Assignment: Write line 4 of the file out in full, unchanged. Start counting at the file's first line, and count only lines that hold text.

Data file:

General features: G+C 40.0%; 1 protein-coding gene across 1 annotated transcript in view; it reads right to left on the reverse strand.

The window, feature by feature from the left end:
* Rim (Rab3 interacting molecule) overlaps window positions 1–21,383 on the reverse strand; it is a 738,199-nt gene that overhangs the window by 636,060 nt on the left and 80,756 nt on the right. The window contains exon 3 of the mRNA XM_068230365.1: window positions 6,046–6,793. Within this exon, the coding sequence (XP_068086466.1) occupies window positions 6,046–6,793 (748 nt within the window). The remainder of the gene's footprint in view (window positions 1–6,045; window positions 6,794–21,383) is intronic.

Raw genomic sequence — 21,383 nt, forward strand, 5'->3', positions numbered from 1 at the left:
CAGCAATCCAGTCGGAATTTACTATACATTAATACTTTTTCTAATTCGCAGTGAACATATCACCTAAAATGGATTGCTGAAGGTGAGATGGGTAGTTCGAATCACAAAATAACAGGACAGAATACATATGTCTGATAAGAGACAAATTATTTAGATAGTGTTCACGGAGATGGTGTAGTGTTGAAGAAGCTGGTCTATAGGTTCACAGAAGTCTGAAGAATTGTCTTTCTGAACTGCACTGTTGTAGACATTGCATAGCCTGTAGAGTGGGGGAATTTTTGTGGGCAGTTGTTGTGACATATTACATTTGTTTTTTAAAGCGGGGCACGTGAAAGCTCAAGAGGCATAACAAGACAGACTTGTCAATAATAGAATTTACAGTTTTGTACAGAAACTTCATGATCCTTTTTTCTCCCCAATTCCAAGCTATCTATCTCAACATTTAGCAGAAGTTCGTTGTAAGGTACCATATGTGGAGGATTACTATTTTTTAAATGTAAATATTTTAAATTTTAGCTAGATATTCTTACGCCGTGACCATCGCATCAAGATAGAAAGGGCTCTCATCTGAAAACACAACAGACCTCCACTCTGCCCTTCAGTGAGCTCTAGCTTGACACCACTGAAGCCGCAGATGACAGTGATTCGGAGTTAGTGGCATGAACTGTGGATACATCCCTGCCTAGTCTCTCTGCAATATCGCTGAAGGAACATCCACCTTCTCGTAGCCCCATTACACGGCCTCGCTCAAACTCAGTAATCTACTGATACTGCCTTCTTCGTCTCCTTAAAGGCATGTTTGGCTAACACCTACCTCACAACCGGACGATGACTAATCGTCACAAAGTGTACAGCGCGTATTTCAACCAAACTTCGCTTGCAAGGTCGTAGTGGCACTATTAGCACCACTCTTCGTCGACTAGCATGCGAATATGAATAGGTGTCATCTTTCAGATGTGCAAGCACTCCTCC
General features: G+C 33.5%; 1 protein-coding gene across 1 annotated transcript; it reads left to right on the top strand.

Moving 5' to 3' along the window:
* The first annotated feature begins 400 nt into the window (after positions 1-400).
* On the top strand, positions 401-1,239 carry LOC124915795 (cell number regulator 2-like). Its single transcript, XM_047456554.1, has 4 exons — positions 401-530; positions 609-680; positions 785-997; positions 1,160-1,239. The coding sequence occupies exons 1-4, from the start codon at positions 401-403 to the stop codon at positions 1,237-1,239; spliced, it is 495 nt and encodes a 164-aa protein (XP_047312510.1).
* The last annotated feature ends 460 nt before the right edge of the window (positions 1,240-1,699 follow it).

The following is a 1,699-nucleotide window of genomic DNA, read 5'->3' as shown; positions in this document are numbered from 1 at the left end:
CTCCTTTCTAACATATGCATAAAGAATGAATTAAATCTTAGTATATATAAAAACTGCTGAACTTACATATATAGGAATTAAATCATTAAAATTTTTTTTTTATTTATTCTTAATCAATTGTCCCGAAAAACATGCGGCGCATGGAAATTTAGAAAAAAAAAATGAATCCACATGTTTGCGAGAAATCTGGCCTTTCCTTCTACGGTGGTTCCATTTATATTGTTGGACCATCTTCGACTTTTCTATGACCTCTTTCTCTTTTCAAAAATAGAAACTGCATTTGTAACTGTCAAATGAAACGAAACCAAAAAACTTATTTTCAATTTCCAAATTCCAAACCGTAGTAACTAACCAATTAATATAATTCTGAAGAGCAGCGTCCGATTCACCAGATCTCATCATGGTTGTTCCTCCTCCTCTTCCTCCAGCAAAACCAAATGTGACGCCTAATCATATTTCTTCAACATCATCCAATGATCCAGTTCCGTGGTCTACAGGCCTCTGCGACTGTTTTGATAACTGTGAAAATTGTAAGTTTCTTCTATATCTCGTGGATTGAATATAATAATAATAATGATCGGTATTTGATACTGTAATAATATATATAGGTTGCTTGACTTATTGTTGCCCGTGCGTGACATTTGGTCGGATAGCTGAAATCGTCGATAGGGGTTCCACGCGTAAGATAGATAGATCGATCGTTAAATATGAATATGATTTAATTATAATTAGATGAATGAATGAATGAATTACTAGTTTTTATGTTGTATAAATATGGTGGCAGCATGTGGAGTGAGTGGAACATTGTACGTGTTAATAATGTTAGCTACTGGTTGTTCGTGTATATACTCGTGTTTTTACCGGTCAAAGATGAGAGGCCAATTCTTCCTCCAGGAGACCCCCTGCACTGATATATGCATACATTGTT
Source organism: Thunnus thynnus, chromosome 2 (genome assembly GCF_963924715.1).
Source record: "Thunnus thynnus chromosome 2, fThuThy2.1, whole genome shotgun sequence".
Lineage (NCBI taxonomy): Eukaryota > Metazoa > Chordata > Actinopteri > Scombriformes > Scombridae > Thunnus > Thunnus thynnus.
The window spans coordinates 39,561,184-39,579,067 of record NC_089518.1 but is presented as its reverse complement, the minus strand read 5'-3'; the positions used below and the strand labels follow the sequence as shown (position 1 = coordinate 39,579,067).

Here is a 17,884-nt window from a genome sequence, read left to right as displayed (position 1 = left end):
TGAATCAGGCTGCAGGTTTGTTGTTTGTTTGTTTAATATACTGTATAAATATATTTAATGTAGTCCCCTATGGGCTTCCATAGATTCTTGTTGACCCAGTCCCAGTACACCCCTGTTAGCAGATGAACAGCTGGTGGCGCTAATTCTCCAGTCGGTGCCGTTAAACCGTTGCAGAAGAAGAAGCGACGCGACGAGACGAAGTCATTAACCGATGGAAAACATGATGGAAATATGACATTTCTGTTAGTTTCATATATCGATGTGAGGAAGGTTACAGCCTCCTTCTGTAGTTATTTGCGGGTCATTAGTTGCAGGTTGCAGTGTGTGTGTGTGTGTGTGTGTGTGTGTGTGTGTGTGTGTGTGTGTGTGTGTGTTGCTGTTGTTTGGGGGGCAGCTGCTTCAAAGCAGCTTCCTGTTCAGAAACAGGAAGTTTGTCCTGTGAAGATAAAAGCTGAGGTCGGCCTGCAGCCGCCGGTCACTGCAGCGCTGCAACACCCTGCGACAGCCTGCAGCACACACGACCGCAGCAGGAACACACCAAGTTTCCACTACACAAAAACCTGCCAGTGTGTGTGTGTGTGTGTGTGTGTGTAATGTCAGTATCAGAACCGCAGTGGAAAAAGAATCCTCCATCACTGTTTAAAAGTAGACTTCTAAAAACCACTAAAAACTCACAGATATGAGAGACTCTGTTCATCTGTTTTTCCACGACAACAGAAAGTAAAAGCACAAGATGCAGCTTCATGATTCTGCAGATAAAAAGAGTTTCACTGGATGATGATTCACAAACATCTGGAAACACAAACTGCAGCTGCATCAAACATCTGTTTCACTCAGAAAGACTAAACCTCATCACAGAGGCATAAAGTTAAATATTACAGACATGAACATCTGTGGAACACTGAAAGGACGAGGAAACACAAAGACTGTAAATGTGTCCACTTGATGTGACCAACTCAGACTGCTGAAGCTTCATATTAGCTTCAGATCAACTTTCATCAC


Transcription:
Raw genomic sequence — 21,383 nt, forward strand, 5'->3', positions numbered from 1 at the left: